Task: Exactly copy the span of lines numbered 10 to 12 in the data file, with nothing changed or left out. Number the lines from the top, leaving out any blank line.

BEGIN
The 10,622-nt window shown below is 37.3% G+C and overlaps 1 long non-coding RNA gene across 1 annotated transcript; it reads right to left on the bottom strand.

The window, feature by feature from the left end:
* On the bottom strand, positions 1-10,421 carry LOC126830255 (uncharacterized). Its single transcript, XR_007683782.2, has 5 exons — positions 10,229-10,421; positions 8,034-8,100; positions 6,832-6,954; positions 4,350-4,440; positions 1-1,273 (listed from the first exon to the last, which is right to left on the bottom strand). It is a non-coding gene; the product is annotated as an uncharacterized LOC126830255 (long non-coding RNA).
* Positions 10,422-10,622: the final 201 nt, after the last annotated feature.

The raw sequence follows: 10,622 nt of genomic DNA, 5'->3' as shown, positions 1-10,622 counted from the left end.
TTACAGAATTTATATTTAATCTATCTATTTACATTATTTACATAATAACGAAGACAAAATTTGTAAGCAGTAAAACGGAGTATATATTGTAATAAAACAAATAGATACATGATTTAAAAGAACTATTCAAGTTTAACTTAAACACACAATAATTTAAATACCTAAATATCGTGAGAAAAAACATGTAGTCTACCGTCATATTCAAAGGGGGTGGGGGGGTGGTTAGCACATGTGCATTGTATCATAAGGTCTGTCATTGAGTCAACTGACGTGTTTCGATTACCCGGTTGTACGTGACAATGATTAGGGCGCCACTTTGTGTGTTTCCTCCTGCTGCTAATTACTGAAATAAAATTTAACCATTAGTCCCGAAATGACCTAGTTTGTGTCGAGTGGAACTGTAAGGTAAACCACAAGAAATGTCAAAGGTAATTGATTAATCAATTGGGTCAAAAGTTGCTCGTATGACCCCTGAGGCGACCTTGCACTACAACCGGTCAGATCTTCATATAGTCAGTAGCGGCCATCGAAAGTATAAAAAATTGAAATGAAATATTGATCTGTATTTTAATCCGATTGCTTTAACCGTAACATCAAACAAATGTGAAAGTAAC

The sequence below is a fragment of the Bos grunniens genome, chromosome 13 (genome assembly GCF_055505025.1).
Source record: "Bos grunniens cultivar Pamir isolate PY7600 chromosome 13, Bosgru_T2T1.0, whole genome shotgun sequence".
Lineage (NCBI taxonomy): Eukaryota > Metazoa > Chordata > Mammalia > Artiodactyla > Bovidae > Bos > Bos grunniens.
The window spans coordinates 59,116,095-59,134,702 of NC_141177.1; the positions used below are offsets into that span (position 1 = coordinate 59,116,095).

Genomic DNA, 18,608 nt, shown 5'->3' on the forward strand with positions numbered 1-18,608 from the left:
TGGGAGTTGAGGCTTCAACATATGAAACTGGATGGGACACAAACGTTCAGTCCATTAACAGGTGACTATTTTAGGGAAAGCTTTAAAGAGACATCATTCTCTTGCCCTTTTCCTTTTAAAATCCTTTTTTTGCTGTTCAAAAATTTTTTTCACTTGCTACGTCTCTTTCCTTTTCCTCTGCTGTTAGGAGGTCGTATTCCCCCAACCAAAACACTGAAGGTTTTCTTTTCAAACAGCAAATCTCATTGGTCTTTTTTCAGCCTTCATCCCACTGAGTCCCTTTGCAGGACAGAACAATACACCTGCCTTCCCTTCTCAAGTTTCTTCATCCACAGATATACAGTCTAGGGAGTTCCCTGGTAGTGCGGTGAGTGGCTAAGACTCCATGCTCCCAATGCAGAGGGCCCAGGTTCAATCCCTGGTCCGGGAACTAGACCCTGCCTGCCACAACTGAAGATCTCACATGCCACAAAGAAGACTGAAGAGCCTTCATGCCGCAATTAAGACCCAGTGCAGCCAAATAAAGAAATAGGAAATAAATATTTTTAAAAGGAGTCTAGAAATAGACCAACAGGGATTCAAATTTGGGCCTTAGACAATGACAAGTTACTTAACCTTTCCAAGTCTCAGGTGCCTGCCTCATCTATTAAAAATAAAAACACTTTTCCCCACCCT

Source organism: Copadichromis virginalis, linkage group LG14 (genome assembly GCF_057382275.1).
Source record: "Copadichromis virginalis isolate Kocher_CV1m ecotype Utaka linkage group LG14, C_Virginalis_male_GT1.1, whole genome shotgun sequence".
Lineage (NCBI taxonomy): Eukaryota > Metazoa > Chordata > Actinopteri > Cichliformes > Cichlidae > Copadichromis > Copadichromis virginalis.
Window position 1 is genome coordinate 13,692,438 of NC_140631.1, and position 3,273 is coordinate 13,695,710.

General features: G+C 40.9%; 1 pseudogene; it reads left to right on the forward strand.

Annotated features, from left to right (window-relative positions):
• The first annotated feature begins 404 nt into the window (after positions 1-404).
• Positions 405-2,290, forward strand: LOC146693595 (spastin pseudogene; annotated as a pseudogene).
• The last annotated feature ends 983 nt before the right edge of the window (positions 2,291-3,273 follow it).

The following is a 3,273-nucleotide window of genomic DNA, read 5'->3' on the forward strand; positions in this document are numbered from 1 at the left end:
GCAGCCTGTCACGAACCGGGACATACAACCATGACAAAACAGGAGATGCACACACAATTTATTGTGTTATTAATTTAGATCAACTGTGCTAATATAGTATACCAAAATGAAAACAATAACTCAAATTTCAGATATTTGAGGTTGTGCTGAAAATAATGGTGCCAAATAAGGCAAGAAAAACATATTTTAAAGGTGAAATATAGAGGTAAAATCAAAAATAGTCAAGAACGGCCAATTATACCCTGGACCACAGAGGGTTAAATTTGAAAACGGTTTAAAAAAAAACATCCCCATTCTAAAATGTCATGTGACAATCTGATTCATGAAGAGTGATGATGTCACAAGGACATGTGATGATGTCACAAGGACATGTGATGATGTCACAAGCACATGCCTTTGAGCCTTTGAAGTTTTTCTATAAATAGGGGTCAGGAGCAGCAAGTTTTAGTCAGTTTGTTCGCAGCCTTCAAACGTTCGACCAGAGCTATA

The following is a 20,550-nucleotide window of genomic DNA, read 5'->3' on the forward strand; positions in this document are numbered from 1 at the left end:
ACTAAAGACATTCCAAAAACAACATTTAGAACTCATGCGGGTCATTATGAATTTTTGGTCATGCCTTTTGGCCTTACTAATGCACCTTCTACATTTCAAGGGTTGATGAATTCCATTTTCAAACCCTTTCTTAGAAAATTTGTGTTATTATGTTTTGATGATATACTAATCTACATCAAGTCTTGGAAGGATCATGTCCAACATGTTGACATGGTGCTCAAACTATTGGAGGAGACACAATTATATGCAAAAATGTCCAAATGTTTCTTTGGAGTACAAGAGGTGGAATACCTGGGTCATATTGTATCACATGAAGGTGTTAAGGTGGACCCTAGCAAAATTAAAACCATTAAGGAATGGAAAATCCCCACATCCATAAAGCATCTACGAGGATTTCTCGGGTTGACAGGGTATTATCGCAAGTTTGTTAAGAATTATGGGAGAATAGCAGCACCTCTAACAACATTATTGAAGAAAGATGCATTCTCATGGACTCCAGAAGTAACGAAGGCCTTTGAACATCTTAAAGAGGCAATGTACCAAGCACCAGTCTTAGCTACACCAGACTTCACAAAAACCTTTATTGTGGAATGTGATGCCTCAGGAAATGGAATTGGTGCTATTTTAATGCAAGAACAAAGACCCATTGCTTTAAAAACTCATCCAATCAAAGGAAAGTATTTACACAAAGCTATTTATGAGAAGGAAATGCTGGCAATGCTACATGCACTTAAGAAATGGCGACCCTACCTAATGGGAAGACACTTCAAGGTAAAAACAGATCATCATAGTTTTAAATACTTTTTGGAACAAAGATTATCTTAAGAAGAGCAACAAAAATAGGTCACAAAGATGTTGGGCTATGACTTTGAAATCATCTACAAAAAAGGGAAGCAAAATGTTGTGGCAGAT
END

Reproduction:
The window spans coordinates 59,116,095-59,134,702 of NC_141177.1; the positions used below are offsets into that span (position 1 = coordinate 59,116,095).

Genomic DNA, 18,608 nt, shown 5'->3' on the forward strand with positions numbered 1-18,608 from the left:
TGGGAGTTGAGGCTTCAACATATGAAACTGGATGGGACACAAACGTTCAGTCCATTAACAGGTGACTATTTTAGGGAAAGCTTTAAAGAGACATCATTCTCTTGCCCTTTTCCTTTTAAAATCCTTTTTTTGCTGTTCAAAAATTTTTTTCACTTGCTACGTCTCTTTCCTTTTCCTCTGCTGTTAGGAGGTCGTATTCCCCCAACCAAAACACTGAAGGTTTTCTTTTCAAACAGCAAATCTCATTGGTCTTTTTTCAGCCTTCATCCCACTGAGTCCCTTTGCAGGACAGAACAATACACCTGCCTTCCCTTCTCAAGTTTCTTCATCCACAGATATACAGTCTAGGGAGTTCCCTGGTAGTGCGGTGAGTGGCTAAGACTCCATGCTCCCAATGCAGAGGGCCCAGGTTCAATCCCTGGTCCGGGAACTAGACCCTGCCTGCCACAACTGAAGATCTCACATGCCACAAAGAAGACTGAAGAGCCTTCATGCCGCAATTAAGACCCAGTGCAGCCAAATAAAGAAATAGGAAATAAATATTTTTAAAAGGAGTCTAGAAATAGACCAACAGGGATTCAAATTTGGGCCTTAGACAATGACAAGTTACTTAACCTTTCCAAGTCTCAGGTGCCTGCCTCATCTATTAAAAATAAAAACACTTTTCCCCACCCT